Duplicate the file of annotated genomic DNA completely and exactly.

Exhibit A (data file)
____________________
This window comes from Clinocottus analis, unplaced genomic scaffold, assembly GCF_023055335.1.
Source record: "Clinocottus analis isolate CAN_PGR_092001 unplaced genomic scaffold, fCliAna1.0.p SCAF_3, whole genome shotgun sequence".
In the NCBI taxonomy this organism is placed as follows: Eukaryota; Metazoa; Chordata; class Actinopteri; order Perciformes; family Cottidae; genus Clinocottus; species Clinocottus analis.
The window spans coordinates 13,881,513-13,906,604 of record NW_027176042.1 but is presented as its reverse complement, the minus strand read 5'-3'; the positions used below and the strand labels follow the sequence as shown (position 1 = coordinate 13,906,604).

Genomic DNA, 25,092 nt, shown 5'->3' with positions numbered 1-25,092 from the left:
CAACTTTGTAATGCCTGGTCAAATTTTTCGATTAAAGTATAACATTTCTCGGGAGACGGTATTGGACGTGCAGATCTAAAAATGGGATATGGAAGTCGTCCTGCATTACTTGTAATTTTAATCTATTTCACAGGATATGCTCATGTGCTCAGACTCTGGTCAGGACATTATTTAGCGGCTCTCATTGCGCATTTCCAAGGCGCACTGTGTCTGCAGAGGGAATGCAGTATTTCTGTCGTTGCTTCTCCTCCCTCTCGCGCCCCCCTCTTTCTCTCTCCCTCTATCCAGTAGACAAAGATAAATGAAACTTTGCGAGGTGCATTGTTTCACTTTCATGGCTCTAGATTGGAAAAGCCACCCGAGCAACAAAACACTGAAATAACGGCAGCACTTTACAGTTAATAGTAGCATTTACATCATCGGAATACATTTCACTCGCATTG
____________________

This window comes from Clinocottus analis, unplaced genomic scaffold, assembly GCF_023055335.1.
Source record: "Clinocottus analis isolate CAN_PGR_092001 unplaced genomic scaffold, fCliAna1.0.p SCAF_3, whole genome shotgun sequence".
In the NCBI taxonomy this organism is placed as follows: Eukaryota; Metazoa; Chordata; class Actinopteri; order Perciformes; family Cottidae; genus Clinocottus; species Clinocottus analis.
The window spans coordinates 13,881,513-13,906,604 of record NW_027176042.1 but is presented as its reverse complement, the minus strand read 5'-3'; the positions used below and the strand labels follow the sequence as shown (position 1 = coordinate 13,906,604).

Genomic DNA, 25,092 nt, shown 5'->3' with positions numbered 1-25,092 from the left:
CAACTTTGTAATGCCTGGTCAAATTTTTCGATTAAAGTATAACATTTCTCGGGAGACGGTATTGGACGTGCAGATCTAAAAATGGGATATGGAAGTCGTCCTGCATTACTTGTAATTTTAATCTATTTCACAGGATATGCTCATGTGCTCAGACTCTGGTCAGGACATTATTTAGCGGCTCTCATTGCGCATTTCCAAGGCGCACTGTGTCTGCAGAGGGAATGCAGTATTTCTGTCGTTGCTTCTCCTCCCTCTCGCGCCCCCCTCTTTCTCTCTCCCTCTATCCAGTAGACAAAGATAAATGAAACTTTGCGAGGTGCATTGTTTCACTTTCATGGCTCTAGATTGGAAAAGCCACCCGAGCAACAAAACACTGAAATAACGGCAGCACTTTACAGTTAATAGTAGCATTTACATCATCGGAATACATTTCACTCGCATTG